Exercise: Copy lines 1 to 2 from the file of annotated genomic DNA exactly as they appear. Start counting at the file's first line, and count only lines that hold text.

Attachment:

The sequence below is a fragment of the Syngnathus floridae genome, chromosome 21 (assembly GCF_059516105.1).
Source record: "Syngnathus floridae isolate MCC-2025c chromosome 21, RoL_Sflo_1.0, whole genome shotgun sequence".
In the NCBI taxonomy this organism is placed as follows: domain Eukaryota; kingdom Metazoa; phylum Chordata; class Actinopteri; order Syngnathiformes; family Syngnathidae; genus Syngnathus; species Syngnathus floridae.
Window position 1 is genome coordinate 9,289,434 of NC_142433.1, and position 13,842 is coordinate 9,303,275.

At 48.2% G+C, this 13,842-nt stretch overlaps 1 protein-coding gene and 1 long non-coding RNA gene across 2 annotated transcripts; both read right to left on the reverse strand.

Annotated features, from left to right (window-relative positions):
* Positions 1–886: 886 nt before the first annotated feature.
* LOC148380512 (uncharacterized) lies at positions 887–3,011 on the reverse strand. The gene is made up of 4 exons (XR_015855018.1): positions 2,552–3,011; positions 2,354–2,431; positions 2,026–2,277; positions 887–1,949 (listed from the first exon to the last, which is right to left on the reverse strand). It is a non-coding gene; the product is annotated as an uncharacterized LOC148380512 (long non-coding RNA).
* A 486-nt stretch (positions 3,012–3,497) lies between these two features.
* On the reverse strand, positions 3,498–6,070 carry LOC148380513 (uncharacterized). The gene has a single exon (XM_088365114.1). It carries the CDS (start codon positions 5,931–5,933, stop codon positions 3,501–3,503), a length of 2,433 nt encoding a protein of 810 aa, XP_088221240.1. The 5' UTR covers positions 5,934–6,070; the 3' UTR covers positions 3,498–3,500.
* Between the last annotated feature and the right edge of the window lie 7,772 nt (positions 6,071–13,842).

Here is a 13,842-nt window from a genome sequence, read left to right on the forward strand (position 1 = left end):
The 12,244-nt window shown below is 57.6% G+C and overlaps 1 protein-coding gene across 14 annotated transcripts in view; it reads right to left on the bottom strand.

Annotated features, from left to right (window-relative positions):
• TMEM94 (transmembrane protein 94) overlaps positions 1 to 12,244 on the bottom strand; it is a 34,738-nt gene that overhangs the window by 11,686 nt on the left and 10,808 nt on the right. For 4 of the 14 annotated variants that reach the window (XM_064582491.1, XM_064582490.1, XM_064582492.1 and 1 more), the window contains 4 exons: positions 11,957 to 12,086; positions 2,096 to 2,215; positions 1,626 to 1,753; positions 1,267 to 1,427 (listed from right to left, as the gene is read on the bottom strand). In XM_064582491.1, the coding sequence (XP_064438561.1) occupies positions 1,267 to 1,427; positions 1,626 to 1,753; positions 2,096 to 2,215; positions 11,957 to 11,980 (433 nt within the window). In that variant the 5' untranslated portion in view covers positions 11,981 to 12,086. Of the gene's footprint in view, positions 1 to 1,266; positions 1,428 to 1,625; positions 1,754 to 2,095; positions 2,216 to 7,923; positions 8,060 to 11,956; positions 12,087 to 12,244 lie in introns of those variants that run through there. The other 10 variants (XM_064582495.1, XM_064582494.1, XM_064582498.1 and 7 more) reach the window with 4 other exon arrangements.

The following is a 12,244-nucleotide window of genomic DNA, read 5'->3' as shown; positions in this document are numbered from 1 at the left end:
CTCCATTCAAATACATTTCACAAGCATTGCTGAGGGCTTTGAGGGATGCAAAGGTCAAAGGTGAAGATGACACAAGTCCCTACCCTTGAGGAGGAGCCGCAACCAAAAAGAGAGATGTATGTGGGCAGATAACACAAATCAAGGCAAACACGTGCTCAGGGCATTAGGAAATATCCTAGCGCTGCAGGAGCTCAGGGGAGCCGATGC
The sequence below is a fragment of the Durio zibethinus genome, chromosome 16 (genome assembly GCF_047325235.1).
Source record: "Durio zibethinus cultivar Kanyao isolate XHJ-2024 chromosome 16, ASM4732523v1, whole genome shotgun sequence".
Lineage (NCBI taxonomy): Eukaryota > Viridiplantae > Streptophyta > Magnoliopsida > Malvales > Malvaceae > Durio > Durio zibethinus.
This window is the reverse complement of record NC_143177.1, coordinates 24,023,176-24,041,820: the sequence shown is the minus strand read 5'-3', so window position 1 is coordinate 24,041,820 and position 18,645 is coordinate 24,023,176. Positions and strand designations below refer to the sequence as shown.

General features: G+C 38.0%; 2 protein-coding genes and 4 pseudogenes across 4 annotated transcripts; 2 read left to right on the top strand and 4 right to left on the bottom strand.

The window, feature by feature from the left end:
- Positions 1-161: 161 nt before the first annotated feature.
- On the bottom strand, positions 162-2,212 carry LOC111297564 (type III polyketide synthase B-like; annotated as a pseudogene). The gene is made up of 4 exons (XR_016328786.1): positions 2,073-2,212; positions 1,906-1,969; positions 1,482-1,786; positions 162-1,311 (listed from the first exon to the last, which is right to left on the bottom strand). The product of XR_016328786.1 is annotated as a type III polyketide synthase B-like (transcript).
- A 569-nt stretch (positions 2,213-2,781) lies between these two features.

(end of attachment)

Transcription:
The sequence below is a fragment of the Syngnathus floridae genome, chromosome 21 (assembly GCF_059516105.1).
Source record: "Syngnathus floridae isolate MCC-2025c chromosome 21, RoL_Sflo_1.0, whole genome shotgun sequence".